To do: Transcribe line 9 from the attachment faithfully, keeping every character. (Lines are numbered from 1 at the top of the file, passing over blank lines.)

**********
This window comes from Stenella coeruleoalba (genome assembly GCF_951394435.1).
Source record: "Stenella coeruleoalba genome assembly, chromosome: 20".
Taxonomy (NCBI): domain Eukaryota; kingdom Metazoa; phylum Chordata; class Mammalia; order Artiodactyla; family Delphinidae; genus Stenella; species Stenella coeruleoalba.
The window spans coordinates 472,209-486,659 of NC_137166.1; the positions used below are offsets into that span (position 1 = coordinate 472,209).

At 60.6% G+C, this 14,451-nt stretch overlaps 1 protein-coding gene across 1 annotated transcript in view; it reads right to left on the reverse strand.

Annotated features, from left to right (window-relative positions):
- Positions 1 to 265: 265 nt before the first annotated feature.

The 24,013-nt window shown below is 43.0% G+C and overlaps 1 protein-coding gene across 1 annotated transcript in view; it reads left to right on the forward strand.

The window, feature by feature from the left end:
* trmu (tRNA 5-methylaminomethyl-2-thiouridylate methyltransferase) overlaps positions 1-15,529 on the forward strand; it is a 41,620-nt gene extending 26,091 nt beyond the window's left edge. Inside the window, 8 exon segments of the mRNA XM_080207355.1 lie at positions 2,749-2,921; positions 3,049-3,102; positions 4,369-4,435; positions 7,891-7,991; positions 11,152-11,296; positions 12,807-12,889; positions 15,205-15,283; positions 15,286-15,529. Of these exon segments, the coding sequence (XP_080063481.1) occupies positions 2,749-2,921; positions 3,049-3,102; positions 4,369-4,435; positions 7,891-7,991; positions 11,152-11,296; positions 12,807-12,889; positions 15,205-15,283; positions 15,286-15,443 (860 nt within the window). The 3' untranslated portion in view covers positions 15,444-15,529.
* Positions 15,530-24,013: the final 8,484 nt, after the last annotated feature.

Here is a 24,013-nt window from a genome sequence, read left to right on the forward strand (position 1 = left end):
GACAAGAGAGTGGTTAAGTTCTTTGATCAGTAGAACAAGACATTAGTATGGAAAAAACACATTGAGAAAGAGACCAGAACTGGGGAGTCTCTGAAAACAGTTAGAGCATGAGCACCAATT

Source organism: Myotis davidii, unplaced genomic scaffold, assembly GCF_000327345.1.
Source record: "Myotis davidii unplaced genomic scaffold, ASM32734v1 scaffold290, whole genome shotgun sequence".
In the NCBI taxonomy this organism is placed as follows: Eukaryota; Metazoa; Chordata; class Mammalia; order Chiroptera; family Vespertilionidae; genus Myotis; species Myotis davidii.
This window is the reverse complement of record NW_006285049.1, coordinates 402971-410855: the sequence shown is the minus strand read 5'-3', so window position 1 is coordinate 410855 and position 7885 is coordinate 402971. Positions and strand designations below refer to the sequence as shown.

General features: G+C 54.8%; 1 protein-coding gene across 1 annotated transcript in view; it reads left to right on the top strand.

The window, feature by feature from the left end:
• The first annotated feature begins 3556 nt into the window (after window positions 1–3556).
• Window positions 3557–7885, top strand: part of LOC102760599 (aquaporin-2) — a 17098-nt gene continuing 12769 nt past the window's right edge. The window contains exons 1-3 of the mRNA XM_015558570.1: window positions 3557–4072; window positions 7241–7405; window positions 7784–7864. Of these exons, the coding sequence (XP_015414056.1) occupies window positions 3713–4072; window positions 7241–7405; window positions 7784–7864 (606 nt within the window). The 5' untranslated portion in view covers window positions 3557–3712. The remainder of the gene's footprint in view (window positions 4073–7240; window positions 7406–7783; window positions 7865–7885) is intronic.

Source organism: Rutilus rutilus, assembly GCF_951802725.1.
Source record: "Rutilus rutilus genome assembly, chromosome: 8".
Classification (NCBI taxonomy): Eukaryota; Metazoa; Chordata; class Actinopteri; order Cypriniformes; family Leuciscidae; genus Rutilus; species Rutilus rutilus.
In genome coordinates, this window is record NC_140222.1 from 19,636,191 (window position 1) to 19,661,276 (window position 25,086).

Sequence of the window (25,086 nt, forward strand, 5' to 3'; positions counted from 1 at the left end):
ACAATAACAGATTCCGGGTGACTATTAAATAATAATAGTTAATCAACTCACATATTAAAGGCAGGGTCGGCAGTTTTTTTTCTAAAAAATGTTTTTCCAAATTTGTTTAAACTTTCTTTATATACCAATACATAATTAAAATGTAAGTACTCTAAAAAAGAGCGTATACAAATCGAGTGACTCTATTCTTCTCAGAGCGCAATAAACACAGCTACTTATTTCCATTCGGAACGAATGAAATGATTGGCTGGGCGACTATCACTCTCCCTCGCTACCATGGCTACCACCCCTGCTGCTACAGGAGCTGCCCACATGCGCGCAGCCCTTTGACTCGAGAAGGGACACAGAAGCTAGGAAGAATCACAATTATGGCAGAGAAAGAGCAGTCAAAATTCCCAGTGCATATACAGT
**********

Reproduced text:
The window, feature by feature from the left end: